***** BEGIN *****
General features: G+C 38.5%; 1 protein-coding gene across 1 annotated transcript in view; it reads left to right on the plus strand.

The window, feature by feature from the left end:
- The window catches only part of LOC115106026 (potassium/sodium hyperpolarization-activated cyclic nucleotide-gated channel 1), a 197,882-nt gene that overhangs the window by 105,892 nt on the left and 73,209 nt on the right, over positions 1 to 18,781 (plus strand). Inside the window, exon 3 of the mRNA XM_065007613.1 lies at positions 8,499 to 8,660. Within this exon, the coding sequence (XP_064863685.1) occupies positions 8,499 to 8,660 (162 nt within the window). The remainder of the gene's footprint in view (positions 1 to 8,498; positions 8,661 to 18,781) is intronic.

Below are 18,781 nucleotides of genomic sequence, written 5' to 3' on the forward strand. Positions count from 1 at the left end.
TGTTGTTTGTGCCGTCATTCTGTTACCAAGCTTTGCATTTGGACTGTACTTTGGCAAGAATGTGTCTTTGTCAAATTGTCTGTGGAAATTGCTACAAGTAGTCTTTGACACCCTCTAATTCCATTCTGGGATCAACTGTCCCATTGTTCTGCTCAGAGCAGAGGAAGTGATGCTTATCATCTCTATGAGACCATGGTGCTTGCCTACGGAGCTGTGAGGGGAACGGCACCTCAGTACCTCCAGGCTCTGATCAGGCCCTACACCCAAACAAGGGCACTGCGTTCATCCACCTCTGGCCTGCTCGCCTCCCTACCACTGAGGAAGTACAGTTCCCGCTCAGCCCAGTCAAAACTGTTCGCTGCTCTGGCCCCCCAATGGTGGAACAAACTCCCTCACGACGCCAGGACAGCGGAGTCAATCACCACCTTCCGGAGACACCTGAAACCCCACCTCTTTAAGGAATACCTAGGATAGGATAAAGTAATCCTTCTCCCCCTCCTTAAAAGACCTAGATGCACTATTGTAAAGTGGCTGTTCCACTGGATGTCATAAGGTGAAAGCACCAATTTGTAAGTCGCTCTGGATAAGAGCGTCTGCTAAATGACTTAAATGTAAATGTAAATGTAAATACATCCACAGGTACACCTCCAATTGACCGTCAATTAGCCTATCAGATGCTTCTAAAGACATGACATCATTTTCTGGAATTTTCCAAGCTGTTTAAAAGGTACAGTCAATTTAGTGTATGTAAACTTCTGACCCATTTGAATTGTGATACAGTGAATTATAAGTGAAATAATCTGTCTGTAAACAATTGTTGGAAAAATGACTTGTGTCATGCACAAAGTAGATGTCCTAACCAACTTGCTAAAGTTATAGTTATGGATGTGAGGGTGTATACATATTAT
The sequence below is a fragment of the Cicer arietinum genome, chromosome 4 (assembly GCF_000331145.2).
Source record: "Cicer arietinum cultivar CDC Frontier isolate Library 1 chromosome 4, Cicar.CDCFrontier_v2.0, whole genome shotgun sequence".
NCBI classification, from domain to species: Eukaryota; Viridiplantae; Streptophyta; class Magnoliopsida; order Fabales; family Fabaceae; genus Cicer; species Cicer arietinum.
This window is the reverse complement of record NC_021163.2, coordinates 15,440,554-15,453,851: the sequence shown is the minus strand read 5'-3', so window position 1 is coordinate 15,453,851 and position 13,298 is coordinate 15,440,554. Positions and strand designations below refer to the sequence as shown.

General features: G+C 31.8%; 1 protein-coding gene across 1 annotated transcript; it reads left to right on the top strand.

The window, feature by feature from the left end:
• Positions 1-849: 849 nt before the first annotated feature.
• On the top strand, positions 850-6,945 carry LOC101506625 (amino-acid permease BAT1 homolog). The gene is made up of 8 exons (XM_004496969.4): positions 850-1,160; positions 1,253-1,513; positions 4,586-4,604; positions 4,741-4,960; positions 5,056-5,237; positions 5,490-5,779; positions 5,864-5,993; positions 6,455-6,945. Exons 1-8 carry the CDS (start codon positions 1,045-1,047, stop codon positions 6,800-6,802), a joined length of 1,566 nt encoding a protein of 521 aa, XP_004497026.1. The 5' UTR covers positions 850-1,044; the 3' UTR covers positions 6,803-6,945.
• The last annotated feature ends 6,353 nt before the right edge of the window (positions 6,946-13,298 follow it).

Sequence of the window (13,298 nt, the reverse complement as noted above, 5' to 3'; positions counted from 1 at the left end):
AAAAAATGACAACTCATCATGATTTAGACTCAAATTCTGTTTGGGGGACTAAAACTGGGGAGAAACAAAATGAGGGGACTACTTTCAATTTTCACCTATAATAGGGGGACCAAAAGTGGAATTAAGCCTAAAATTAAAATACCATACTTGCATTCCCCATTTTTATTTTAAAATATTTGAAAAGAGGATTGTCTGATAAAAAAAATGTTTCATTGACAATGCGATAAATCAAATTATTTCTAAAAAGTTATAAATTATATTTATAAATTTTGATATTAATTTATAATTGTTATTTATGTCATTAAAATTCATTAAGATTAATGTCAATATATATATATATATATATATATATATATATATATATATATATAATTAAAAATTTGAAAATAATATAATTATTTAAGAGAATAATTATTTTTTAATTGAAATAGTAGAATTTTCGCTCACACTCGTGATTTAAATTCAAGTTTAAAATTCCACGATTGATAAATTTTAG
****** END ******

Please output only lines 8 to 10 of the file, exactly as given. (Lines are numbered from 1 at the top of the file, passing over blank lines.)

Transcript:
NCBI classification, from domain to species: Eukaryota; Viridiplantae; Streptophyta; class Magnoliopsida; order Fabales; family Fabaceae; genus Cicer; species Cicer arietinum.
This window is the reverse complement of record NC_021163.2, coordinates 15,440,554-15,453,851: the sequence shown is the minus strand read 5'-3', so window position 1 is coordinate 15,453,851 and position 13,298 is coordinate 15,440,554. Positions and strand designations below refer to the sequence as shown.

General features: G+C 31.8%; 1 protein-coding gene across 1 annotated transcript; it reads left to right on the top strand.